The rights of women in customary marriages
Article written by Eileen Dexter, Candidate Attorney, checked and released by Maike Gohl, Partner at Schindlers Attorneys.
02 March 2022
Before we address the topic at hand, it is important to understand the difference between a civil marriage and a customary marriage. Certain requirements exist that must be complied with in order to conclude a valid customary marriage, which requirements differ based on the type of customs prevalent in a specific tribe, for instance the handing over of a bride, paying “lobola” and the celebration of the marriage according to customs (which may include the slaughtering of an animal or having a chieftain present), while a civil marriage is seen as a marriage concluded between 2 parties before a marriage officer and witnesses, without the need to celebrate the marriage in a certain way or paying any form of “lobola”. A civil marriage will always be registered with the Department of Home Affairs whilst customary marriages seldom get registered with home affairs, although they should be for the parties’ best interest to be protected. But what does this mean when the parties want to part ways, especially for women in customary marriages?
Why is the registration of a customary marriage of vital importance?
The dilemma that parties in customary marriages find themselves in when the registration of the marriage does not take place, is how to approach the dissolution of an unregistered customary marriage. Especially, when one spouse has concluded another customary marriage or civil marriage or civil union with a different person at the time that the dissolution is to take place. What is the proprietary consequence, especially for women, as a customary marriage is deemed a marriage in community of property and loss, if no ante nuptial contract is concluded prior to the marriage taking place?
It is trite law that a simple separation does not terminate a customary marriage. As it is deemed a legal marriage if all of the requirements were met at the time that the marriage was concluded, only a court of law by a decree of divorce may terminate a customary marriage.
However, before one dissolves a customary marriage through the court, there must be some prima facie proof that the customary marriage exists. This can become problematic in a lot of instances, as it is hard to prove after a couple of years and the death of elders who negotiated the marriage terms, that the marriage took place. As such, how does one go about dissolving a marriage and enforce one’s rights in terms of the dissolution of same, if it is difficult to prove that one existed in the first place? It is for this reason and the fact that most customary marriages are not registered, that it has become a trend for, spouses to enter into a civil marriage and thereafter to register the civil marriage with the Department of Home Affairs, to obtain a marriage certificate. This would then, however, mean that the spouses would be excluded from other rights that would have existed, had a customary marriage been entered into, for example polygamy. However, it is important to note that contrary to popular belief, a customary marriage may also be registered (and should in fact be registered) and has the same proprietary consequences applicable to other marriages, this is in terms of section 4 of the Recognition of Customary Marriages Act 120 of 1998, as amended (“the RCMA”). It is thus of utmost importance, that if spouses entered into a customary marriage, that they attend to the registration thereof at the Department of Home Affairs, so as to provide the necessary proof that it existed/exists.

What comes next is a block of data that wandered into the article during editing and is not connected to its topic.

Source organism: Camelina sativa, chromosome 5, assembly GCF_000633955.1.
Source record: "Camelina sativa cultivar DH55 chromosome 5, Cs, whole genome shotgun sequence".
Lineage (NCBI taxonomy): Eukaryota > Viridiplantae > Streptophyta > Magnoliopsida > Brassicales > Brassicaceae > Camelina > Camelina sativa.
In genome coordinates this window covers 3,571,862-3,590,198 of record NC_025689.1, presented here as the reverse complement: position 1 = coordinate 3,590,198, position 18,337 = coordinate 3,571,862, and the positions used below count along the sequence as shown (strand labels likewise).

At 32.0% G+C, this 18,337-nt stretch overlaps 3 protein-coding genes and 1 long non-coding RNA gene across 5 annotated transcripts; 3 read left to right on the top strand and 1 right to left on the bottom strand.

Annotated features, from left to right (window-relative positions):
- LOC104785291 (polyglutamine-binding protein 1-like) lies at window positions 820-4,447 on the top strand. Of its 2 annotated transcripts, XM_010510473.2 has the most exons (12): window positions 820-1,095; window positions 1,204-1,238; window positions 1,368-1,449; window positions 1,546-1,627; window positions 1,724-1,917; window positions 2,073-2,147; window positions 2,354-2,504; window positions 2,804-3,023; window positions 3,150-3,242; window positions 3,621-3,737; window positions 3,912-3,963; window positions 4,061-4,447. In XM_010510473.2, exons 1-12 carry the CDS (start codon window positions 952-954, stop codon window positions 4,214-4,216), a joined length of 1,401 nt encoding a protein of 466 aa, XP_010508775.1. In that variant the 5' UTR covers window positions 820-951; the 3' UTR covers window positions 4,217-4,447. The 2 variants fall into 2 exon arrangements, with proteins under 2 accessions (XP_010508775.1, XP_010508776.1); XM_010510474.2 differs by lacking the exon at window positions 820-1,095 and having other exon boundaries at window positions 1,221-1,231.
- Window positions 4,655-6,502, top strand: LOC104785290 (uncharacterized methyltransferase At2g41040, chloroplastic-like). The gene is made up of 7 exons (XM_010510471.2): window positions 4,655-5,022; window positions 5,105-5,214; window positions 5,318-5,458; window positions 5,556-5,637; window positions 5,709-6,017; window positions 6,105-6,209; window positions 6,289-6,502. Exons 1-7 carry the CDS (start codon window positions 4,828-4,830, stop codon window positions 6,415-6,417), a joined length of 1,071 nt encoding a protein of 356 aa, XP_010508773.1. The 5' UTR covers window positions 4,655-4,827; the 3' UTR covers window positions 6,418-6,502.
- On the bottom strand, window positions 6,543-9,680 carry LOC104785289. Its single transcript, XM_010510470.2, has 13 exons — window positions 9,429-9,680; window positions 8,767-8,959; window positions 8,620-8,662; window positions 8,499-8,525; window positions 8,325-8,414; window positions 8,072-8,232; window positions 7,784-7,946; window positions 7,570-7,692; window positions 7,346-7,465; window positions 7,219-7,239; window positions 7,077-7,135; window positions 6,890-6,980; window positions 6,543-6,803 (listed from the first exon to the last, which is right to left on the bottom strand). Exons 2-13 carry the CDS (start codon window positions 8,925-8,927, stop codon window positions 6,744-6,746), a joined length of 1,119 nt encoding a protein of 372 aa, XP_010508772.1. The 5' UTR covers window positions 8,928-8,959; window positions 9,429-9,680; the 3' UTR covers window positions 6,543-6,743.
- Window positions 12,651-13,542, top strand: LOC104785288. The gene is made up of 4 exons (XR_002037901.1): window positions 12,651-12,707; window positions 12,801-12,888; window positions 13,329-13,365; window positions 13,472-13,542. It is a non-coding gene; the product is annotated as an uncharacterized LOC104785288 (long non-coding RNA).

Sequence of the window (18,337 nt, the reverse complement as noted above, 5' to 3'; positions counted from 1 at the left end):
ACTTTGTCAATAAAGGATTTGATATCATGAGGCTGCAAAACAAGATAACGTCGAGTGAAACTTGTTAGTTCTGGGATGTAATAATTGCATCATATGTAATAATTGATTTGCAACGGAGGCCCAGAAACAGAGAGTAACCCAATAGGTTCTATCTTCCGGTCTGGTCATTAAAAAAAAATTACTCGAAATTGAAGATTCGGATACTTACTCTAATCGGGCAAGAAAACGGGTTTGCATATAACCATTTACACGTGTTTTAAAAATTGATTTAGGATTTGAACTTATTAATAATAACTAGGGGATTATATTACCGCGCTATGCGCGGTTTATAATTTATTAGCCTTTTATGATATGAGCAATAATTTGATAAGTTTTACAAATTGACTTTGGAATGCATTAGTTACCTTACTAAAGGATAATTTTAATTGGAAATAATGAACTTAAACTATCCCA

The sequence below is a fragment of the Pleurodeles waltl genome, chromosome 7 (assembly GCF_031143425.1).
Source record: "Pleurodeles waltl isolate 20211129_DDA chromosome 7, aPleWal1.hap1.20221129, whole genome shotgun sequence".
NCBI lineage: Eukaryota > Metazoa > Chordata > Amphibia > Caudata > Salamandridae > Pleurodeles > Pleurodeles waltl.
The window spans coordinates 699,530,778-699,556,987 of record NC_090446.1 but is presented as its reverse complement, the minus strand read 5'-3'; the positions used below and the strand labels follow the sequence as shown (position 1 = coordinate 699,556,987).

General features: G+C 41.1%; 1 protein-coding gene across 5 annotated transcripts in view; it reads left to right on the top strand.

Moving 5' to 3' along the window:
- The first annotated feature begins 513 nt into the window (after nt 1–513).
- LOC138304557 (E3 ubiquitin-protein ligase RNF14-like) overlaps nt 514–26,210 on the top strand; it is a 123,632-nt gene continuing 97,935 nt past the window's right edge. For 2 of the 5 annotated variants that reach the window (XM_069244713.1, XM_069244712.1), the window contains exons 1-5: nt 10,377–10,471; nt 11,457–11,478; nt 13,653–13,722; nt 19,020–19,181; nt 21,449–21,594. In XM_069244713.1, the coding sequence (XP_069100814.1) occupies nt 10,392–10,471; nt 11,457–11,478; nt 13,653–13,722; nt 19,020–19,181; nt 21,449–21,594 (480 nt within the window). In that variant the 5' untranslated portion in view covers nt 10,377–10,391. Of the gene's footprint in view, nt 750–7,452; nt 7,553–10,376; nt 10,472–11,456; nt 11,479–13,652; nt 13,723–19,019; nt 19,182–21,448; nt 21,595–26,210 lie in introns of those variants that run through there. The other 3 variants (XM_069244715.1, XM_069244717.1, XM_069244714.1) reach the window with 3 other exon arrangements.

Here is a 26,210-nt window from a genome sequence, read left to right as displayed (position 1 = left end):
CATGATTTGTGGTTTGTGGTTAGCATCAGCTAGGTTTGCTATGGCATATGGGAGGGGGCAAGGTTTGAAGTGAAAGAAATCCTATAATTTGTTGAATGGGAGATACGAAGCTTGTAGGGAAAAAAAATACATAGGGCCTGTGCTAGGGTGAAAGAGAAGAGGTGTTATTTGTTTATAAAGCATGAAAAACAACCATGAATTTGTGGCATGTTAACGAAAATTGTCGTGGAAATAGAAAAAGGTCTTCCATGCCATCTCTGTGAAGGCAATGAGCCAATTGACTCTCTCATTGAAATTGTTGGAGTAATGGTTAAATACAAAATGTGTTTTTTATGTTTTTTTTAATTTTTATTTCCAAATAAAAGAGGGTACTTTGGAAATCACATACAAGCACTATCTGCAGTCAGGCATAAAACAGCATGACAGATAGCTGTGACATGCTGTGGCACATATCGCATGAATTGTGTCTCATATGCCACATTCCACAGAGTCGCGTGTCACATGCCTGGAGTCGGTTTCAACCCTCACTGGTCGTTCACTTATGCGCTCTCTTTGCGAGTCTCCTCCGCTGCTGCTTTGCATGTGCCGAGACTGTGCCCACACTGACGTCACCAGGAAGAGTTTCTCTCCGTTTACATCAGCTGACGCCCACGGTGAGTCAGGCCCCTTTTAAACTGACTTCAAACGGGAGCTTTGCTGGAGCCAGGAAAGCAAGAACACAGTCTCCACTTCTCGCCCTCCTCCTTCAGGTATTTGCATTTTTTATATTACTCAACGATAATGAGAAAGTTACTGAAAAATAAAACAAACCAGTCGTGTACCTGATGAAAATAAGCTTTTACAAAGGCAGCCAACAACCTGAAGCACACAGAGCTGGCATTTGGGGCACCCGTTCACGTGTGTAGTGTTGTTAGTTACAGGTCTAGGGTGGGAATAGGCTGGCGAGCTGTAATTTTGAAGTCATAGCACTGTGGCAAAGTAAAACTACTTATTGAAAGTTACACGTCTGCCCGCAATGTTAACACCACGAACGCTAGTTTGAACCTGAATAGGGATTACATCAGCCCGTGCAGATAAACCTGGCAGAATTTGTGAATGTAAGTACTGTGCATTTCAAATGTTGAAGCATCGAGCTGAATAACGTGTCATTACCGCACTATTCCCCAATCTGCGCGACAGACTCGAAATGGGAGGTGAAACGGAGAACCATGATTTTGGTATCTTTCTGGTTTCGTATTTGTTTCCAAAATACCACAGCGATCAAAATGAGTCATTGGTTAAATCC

Dissolution of a customary marriage
A court may dissolve a customary marriage by a decree of divorce on the ground of irretrievable breakdown of the marriage (s 8(1) of the RCMA). It is also trite law that before a court dissolves the marriage; it must be prima facie proved that the marriage exists. The prima facie proof in most cases is the original marriage certificate. Should no such marriage certificate exist, the parties would need to find other means to prove that it existed, which may be more difficult and onerous to prove.